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Why Flexibility Is the Key to Family Travel

Matt Villano

We’re in the midst of a vacation in Tofino, British Columbia, this week, and L, our three-year-old, continues to remind my wife and me that flexibility is the key to family travel.

Monday’s lesson revolved around a pre-scheduled interpretive nature walk. The plan was to walk down Chesterman Beach to meet a naturalist affiliated with a local resort at 4 p.m. From there, we’d walk to some tidal pools and marvel at sea stars, sea anemones and a bunch of other little critters.

L talked about the walk all day. She drew pictures of sea stars at lunch. To say she was excited would be the understatement of the month.

Yet, not surprisingly, she and I never made our appointment.

We made the initial motions to leave around 3:30. First it was the books; she wasn’t ready to put down the Eloise. Next it was the snack; she didn’t want to have her Fruit Chews while walking on the beach. Then it was the potty; she resisted going pee, then she went pee, then she had to make poop, but it was a false alarm (which netted her two more Eloise books).

By this time, it was just about 4. I knew we’d be late. So I called the front desk. No rush, they said.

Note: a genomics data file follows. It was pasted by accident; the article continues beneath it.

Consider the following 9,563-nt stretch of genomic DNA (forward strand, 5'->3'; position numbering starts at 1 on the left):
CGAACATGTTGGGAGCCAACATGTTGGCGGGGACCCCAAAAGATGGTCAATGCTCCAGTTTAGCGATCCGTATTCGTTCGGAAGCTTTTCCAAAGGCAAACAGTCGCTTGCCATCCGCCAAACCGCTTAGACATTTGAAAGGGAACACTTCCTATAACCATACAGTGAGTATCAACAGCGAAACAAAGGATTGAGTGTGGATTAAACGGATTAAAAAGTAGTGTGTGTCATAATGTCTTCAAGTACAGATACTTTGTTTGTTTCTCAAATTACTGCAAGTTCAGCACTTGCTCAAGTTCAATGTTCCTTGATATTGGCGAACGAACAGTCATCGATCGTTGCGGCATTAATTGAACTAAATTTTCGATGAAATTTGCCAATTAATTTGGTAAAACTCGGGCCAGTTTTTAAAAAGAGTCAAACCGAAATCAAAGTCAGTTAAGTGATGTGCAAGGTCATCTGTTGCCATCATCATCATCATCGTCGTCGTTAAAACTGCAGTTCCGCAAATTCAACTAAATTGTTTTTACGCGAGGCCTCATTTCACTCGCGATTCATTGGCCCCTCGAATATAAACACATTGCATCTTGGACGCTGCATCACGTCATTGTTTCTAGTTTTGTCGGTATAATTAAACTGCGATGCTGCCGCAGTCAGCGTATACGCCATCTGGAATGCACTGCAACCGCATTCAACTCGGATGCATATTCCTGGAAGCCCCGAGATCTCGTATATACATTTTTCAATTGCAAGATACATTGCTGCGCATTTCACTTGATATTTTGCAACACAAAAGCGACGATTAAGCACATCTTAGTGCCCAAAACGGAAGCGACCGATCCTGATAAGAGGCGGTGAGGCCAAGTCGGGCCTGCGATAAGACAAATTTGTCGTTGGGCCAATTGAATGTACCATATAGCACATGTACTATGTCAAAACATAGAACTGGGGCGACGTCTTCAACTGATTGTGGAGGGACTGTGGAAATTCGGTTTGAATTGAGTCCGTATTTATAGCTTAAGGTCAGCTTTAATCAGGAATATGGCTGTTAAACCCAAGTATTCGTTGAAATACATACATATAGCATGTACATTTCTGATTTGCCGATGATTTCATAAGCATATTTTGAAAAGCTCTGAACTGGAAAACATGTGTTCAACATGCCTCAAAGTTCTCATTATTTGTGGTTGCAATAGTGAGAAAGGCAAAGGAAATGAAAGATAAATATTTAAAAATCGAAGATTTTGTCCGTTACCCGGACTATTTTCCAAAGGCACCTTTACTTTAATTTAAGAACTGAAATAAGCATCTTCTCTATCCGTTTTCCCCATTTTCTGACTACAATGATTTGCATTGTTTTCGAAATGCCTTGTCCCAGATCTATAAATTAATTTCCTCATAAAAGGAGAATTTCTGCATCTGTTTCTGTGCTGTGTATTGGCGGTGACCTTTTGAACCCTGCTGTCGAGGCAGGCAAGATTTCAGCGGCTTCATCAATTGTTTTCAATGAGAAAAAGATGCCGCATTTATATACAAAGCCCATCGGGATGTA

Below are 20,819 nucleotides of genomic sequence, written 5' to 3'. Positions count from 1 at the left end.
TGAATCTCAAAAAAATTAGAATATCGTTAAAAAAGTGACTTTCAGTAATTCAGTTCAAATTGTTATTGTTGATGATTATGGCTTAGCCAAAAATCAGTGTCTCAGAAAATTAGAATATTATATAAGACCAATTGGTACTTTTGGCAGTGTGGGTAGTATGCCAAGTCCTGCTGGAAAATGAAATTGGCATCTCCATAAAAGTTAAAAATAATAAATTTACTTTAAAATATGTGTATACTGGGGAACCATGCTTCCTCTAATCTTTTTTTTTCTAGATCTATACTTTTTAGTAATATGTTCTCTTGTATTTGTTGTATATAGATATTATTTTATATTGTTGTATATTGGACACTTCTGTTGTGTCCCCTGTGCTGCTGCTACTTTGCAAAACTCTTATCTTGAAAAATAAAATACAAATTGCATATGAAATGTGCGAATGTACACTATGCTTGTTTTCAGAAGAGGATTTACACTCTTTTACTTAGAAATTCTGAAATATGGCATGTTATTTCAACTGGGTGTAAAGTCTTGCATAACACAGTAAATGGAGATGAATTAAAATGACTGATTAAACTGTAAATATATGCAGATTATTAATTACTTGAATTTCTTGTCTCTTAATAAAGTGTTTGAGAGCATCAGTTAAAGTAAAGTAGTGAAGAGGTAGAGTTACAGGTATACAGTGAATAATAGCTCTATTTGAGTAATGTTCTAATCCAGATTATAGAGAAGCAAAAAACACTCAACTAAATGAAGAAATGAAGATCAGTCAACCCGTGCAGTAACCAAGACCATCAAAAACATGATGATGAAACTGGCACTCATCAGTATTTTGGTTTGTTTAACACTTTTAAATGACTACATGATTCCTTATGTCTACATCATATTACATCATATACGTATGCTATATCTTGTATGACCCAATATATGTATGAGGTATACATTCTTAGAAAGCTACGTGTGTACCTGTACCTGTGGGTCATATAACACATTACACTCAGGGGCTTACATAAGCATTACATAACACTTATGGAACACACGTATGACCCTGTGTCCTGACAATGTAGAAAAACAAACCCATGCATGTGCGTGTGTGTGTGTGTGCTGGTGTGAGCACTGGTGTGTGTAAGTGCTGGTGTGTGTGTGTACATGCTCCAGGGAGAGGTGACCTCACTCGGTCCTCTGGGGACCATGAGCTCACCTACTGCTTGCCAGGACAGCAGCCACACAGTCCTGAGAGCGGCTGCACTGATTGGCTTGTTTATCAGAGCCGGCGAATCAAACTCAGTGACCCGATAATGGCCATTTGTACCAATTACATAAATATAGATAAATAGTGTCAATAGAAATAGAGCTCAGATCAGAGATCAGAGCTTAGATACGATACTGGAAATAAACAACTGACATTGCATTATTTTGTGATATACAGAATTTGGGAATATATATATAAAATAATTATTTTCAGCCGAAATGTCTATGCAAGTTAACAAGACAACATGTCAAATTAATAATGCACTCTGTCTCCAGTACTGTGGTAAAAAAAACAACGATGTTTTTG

Which was good, because when I hung up, L was playing with her favorite puzzle—a process that took another five minutes. Finally, I made some progress. On went her socks (2 minutes), sneakers (3 minutes), sweatshirt (3 minutes; I have no idea why this garment always takes so long to get on), and raincoat (4 minutes).

We left the house at about 4:15 pm. We managed to get about halfway to the tide pools when she stepped in the surf. Her feet were soaked. We had to head back.

By now—especially if you’re a parent—you get the picture. L and I never actually made it to the tide pools Monday, and as a result ended up totally flaking on our guided walk. Lucky for us, the naturalist was more than happy to reschedule. Still, the experience reminded me of a valuable lesson: No amount of scheduling on the road can prepare you for one of those days when your kids simply aren’t capable of sticking to a plan.